I am a fan of the semi-automatic modes and when I am on a tripod facing a natural landscape scene, I usually switch to Aperture Priority. Anyone who does this is arguing for aperture. Arguing for aperture is a challenge, this article will get a bit technical, but anyone wanting to advance their landscape picture quality and communication will, hopefully, find this useful.
Aperture refers to the size of the hole that the light travels through after the glass in your lens and before it enters the camera. Aperture relates to focus and it relates to Depth of field (DOF). DOF equals the range in the scene that appears in focus. Landscape photographers usually try to achieve a large DOF so that everything in the scene, from front to back appears to be in focus. The reason for this lies in the communication goal of the image. A landscape scene will try to communicate the sense of space and distance and the relation of near objects to distant objects. Portrait photographers will normally try to achieve a shallow DOF, so that only the eyes are in focus. In a communication sense, a good portrait will try to draw all you attention to the face and eyes because the photographer is trying to communicate emotion or character, or beauty. So nothing else in the scene is that important.
A large DOF is achieved with a small aperture, i.e. f/16 and a shallow DOF is achieved with a large aperture, i.e. f/2.8
But, DOF is not just caused by aperture choice. Focal length (how wide is your lens) also determines the depth of field. For example a super-wide angle lens will naturally have a larger DOF and a telephoto lens will naturally have a shallow DOF. The distance to your focal point (point of focus) also determines the depth of field. The closer you are to the subject will give you less DOF, for example if you are just a few inches away from the object you are focusing on, it becomes difficult to achieve a sharpness towards infinity. Photography styles such as Macro photography often have issues with such a shallow DOF.
A typical landscape scene might have a very important foreground, but will be captured with a wide angle lens and a small aperture (f/11 – f/22).
Arnarfjörður in Iceland’s Westfjords. (24mm at f/14) although I am close to the foreground and there is great depth, nothing appears out of focus.
So why don’t we just shoot landscapes at f/22?
At f/22, nothing is out of focus, but also, nothing is sharp. If nothing is sharp, then there is no preference for the eye to find the intended subject. In the picture above, I am shooting f/14 and the focus is balanced towards the foreground. The distant mountains are not sharp, but they are not out of focus. In terms of communicating depth, this is effective because distant objects are not sharp, they lose sharpness and contrast over distance naturally. If I shot the same scene with f/22, then nothing would be sharp, but nothing would be out of focus. The close rock and grass would have less appeal and the distant mountains would not look much different from the nearby mountains.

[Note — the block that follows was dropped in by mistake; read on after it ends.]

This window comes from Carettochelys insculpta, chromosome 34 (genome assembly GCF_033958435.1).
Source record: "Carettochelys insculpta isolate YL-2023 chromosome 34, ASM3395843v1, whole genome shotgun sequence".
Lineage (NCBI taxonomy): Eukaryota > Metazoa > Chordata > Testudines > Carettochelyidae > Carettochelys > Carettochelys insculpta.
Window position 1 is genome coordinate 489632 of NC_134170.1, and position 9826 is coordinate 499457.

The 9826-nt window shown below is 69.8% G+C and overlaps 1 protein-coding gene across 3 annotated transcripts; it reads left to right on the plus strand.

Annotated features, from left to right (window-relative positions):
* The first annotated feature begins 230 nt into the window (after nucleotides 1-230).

Consider these next 2 images. Which one communicates depth better? Which one is more 3 dimensional? Which one do you prefer?
Imagine that Monet was painting this scene. He would use a big fat brush for the ice closest to us and a very fine brush for the scaly details in the trough of the ice. This is why many artistic photographers describe aperture as their “Brush”.
So why did I take the second shot using f/22?
Firstly, because I was so close to the ice, I just wanted to cover my bases. Secondly because the sun appeared and the smaller apertures (f/22) can create a sun-star. Another reason is that sharpness with a quality prime lens will not suffer so much when you compromise aperture. I could always selectively sharpen parts of the scene in post-processing if I wanted to communicate a better sense of depth.
Other photographers might use f/22 to slow the shutter speed. Small apertures let less light through the lens requiring a longer exposure. This is why landscape photographers carry tripods – small apertures in the golden hour (low light) require longer exposures. Often a waterfall or sea-scape will be more desirable with a longer shutter. But as I am arguing for aperture, I will encourage the use of Neutral Density filters (ND) to achieve a longer exposure time. Your choice of aperture should only be a consideration of depth and sharpness.
Check out more image focus below…
A guide to taking photographs of the Northern lights for DSLRz Bridge Cameras & wide angle lenses. This night photography guide includes camera settings, equipment suggestions and some Aurora photo examples.
I love visiting Goðafoss Waterfall in the late Summer. The sunset colours work so well with this dynamic, North Iceland waterfall. I was facing West around 20.30 on this September evening on a tour around Iceland.
This South Iceland spot can be very good for Northern lights photography because there is a possibility of capturing a reflection of the Aurora Borealis in the landscape.
A slow shutter can be achieved with a dark filter (often called an ND filter), or by taking the photograph in low light.